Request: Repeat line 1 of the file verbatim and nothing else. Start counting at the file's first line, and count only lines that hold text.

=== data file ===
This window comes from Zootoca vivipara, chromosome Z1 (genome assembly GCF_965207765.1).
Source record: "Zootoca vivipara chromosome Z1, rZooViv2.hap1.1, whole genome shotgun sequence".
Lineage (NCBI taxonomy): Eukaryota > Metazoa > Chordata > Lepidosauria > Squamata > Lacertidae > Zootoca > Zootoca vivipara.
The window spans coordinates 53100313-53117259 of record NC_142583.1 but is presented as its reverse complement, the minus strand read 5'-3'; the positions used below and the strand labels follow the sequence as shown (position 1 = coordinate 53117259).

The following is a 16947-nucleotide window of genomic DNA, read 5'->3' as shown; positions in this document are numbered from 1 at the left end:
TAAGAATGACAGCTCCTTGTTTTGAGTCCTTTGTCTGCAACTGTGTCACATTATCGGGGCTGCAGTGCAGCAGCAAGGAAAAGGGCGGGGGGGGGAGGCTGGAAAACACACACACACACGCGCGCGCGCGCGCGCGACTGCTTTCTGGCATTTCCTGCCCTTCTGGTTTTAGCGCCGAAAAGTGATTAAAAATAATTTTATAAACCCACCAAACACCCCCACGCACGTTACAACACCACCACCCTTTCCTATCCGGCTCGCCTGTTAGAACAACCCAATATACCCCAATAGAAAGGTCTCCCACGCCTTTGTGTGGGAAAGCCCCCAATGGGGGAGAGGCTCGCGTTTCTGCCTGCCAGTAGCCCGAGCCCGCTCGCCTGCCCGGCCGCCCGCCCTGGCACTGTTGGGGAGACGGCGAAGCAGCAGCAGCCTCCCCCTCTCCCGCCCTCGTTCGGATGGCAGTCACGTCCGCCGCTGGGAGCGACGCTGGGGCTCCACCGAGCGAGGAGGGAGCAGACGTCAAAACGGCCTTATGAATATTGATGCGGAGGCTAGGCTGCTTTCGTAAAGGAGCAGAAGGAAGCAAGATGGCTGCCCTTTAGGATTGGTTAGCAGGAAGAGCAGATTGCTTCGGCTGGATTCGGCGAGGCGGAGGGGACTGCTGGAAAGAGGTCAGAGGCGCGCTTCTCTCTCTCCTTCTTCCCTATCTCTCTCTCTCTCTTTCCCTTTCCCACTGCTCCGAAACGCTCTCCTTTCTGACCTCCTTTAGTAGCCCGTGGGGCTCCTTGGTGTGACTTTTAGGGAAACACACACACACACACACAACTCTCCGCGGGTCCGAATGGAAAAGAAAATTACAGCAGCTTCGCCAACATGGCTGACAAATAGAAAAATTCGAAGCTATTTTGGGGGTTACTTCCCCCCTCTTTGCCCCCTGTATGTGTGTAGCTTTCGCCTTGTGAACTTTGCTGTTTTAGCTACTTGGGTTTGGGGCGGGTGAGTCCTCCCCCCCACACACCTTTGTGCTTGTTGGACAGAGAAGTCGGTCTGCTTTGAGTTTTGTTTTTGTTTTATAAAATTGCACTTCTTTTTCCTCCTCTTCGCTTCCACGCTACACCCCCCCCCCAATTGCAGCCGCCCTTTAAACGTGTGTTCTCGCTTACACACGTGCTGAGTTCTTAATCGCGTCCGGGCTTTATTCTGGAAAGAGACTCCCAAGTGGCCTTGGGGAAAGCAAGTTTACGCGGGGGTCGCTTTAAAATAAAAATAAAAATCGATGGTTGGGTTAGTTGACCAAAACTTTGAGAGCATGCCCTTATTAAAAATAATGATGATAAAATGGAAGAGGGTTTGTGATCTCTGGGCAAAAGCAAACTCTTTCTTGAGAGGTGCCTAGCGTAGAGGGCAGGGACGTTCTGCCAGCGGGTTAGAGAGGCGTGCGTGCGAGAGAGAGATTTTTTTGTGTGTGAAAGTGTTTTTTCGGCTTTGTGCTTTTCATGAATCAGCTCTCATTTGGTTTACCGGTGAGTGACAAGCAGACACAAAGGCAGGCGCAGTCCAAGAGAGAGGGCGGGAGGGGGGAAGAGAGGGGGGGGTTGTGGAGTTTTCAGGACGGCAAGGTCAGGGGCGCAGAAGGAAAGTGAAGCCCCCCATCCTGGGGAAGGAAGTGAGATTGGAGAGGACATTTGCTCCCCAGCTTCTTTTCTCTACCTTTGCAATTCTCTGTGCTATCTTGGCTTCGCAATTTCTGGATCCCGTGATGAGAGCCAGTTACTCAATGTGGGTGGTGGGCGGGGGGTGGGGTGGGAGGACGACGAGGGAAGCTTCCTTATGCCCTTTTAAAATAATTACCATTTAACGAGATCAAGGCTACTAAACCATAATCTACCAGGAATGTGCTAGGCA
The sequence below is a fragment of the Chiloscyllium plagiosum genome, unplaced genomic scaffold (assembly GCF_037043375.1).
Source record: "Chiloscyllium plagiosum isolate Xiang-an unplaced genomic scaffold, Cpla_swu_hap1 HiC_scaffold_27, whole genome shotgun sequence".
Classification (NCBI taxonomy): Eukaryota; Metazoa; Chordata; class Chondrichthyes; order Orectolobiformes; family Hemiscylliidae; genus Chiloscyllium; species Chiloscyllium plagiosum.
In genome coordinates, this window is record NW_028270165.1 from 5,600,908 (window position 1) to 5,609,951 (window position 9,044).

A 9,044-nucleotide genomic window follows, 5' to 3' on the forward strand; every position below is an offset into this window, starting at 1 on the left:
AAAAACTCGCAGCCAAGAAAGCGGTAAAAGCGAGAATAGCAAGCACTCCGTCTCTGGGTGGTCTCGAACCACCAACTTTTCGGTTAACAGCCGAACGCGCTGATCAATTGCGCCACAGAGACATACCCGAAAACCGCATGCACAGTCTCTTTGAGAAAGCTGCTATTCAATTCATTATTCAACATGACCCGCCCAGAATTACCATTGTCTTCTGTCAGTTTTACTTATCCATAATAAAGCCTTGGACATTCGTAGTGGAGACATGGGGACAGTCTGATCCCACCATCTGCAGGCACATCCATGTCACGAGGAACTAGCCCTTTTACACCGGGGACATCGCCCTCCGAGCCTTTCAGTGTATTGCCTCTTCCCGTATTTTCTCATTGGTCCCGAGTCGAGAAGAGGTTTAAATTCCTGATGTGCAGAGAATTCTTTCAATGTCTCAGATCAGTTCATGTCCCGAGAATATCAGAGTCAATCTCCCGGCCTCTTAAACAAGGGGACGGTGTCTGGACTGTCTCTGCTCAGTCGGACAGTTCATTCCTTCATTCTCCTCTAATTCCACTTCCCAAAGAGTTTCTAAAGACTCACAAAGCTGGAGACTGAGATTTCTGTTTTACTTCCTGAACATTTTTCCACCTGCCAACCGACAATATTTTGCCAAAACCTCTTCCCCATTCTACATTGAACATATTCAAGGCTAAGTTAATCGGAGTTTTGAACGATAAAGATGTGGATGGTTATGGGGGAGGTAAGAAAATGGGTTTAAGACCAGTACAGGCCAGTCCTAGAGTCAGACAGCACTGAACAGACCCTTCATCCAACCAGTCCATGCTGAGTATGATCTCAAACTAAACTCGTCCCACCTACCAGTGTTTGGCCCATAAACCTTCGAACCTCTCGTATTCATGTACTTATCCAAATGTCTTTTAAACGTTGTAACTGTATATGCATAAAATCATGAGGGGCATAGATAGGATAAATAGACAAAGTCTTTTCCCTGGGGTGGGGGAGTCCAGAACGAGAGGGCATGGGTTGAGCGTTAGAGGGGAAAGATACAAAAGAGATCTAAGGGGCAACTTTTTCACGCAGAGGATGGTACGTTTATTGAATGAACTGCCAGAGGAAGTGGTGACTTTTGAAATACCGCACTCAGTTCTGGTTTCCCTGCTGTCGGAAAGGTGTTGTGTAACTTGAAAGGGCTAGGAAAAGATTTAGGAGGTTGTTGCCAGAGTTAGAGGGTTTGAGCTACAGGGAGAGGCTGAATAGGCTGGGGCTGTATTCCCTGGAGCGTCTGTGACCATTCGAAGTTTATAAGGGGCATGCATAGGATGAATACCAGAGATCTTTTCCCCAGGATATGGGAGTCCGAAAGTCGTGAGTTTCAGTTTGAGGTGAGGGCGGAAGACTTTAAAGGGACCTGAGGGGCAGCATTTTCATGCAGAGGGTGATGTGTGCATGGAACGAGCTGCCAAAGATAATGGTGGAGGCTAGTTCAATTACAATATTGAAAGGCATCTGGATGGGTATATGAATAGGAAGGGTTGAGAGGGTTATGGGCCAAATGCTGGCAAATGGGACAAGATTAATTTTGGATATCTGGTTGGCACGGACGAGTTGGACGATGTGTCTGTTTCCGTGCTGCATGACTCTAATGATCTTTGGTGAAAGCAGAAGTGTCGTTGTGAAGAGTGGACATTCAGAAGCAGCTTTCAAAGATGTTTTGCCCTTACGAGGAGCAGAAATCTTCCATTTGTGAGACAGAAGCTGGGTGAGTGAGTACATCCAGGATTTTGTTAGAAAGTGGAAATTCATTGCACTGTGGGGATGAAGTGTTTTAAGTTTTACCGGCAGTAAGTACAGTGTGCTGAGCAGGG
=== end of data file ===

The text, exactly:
This window comes from Zootoca vivipara, chromosome Z1 (genome assembly GCF_965207765.1).